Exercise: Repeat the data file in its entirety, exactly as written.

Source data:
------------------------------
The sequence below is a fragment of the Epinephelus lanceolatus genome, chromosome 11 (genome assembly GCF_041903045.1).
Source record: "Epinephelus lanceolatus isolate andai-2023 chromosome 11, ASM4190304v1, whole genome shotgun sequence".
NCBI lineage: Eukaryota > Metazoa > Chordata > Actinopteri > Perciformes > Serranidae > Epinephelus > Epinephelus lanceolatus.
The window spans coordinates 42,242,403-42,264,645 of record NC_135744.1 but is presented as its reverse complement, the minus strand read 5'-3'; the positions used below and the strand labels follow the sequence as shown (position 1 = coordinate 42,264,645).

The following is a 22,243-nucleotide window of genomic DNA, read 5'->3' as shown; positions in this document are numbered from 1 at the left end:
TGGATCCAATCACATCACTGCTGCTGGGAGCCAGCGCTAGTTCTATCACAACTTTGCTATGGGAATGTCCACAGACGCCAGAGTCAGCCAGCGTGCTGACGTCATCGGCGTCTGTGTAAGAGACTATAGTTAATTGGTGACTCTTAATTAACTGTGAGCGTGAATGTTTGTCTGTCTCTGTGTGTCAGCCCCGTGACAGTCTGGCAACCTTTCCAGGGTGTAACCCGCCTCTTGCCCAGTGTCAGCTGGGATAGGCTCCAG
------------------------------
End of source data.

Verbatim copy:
The sequence below is a fragment of the Epinephelus lanceolatus genome, chromosome 11 (genome assembly GCF_041903045.1).
Source record: "Epinephelus lanceolatus isolate andai-2023 chromosome 11, ASM4190304v1, whole genome shotgun sequence".
NCBI lineage: Eukaryota > Metazoa > Chordata > Actinopteri > Perciformes > Serranidae > Epinephelus > Epinephelus lanceolatus.
The window spans coordinates 42,242,403-42,264,645 of record NC_135744.1 but is presented as its reverse complement, the minus strand read 5'-3'; the positions used below and the strand labels follow the sequence as shown (position 1 = coordinate 42,264,645).

The following is a 22,243-nucleotide window of genomic DNA, read 5'->3' as shown; positions in this document are numbered from 1 at the left end:
TGGATCCAATCACATCACTGCTGCTGGGAGCCAGCGCTAGTTCTATCACAACTTTGCTATGGGAATGTCCACAGACGCCAGAGTCAGCCAGCGTGCTGACGTCATCGGCGTCTGTGTAAGAGACTATAGTTAATTGGTGACTCTTAATTAACTGTGAGCGTGAATGTTTGTCTGTCTCTGTGTGTCAGCCCCGTGACAGTCTGGCAACCTTTCCAGGGTGTAACCCGCCTCTTGCCCAGTGTCAGCTGGGATAGGCTCCAG